Beginning a compensation program is a major proposition. Whether you are dealing with a large organization that has a multitude of functions and jobs, or a start-up company with only a few key players who wear multiple hats, you will need to find somewhere to begin. Given that the only constant is change, there is no “right time” to do this. Although sooner is probably better than later, the most important thing is to be properly prepared.
Before driving the first stake in the ground, you’ll need to do some research to determine the nature of the beast that you’re dealing with. In addition to understanding the company’s external environment (industry, competitors, regulatory environment, economic, financial, geographic, social, legal and technological influences), you should have a core knowledge of the company’s internal workings (its mission, goals, objectives, products, resources, culture, management, and overall departmental structure). Of particular interest is where these two areas intersect as this is where the company’s future lies. In order to be successful, the compensation program that you create should build upon and enhance the organization’s strengths and opportunities, while recognizing and taking into account any possible weaknesses or potential threats.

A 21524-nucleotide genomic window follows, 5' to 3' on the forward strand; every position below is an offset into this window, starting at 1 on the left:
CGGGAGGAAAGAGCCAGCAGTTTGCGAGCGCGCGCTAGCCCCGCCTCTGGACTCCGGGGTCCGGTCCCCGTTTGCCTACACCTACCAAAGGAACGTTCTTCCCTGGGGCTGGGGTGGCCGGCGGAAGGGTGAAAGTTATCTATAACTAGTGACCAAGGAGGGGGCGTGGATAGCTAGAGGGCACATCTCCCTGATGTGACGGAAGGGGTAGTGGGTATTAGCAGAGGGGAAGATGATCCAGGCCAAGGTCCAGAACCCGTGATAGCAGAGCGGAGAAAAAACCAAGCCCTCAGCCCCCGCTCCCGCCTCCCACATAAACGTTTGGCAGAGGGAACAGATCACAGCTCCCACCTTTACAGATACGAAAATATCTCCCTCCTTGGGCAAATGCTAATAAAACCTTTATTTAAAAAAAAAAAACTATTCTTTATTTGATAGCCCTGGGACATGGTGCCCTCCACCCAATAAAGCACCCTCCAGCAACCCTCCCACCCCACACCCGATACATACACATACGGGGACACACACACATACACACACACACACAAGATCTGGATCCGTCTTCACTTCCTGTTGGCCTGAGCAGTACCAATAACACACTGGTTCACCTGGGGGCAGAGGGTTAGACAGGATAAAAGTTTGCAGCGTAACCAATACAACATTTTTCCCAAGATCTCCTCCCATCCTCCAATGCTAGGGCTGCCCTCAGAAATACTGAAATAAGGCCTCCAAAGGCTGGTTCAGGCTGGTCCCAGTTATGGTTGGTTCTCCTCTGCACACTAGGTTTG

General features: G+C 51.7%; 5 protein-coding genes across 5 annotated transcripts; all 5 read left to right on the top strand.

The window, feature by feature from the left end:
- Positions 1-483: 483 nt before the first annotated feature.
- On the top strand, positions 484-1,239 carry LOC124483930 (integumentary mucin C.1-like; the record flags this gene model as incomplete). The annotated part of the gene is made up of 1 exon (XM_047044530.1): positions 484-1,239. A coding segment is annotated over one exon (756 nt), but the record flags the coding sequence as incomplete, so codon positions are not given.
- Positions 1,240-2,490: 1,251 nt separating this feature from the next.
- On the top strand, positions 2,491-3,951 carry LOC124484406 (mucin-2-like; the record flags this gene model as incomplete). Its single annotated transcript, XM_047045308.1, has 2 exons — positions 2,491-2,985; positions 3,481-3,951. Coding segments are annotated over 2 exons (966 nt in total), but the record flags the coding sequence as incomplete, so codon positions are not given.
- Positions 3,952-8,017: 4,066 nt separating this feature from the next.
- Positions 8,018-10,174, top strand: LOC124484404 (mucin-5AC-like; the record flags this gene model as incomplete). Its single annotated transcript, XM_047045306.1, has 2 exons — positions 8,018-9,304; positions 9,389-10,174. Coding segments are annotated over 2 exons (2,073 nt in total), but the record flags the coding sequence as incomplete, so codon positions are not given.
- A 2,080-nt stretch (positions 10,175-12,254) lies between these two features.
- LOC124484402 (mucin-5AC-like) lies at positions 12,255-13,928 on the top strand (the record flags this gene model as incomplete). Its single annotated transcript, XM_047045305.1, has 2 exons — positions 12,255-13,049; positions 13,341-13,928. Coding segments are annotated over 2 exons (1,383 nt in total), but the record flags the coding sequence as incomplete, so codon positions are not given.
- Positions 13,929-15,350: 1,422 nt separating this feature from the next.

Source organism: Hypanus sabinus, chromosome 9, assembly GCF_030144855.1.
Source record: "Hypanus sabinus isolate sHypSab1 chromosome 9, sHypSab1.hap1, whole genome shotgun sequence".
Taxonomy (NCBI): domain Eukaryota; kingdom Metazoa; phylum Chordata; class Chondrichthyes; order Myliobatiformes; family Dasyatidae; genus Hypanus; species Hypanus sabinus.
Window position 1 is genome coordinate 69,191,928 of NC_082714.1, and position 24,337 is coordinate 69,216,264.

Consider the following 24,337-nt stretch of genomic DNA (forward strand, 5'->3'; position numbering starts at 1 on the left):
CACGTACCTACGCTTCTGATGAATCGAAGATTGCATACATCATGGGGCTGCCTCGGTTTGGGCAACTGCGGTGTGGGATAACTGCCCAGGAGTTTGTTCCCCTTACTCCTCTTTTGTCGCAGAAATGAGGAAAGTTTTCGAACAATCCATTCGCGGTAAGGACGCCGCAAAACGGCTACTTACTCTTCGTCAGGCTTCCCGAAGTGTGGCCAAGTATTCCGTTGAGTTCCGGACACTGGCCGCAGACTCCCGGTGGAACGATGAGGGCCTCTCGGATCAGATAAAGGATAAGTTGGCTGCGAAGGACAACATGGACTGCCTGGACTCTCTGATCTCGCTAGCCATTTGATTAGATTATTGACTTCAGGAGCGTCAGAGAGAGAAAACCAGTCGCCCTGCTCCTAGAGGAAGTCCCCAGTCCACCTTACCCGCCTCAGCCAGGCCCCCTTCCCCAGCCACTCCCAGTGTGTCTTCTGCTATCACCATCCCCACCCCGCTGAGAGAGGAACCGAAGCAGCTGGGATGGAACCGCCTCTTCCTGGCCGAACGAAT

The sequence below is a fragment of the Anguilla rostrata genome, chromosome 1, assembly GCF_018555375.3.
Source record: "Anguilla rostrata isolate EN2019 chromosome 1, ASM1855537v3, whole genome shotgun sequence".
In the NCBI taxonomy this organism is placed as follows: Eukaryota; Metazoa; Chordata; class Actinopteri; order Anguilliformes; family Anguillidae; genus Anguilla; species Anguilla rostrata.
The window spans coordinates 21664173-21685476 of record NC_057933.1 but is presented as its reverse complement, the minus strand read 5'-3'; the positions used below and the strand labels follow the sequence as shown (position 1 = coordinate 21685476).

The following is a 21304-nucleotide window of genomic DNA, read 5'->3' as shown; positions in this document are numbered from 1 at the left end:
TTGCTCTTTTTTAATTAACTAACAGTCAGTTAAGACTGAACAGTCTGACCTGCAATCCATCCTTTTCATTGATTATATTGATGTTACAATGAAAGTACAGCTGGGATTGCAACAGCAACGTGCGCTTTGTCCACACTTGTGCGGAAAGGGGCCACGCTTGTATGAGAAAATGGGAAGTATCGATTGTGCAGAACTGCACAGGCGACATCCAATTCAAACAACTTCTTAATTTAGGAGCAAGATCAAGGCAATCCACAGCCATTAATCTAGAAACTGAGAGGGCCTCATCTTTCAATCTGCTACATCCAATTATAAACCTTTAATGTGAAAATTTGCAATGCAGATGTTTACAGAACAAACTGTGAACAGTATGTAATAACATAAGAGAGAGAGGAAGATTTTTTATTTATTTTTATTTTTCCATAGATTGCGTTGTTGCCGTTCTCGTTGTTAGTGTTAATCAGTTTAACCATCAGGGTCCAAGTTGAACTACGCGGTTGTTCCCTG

If this seems like a lot of work, that’s because it is. It may take a village. This is the time to think about who is going to be on your project team. As an aside, one of the prerequisites for a successful compensation program is buy-in from top management. You will need support from key members of each department within the organization and if the CEO is not on board, you’re not likely to get this.
Assuming you have the backing of your CEO and that you’ve gained a foundational knowledge of your company, begin by analyzing the company’s organizational charts to understand the interrelationship of its departments and functions. If organizational charts don’t exist, and you don’t have the time or inclination to develop them, you can make an Organizational Outline that lists jobs in each department in a reporting structure. Every organization has a hierarchy, whether formal or informal, and it’s a lot easier to understand what that is if you have a visual representation. Another way of identifying your organization’s hierarchy is to look at how it “values” its human resources through its pay structure. Arraying an organization’s pay from high to low will give you a fairly good idea of the current value hierarchy.
Once you understand the existing hierarchy, you will be ready to delve deeper into each department through the process known as Job Analysis.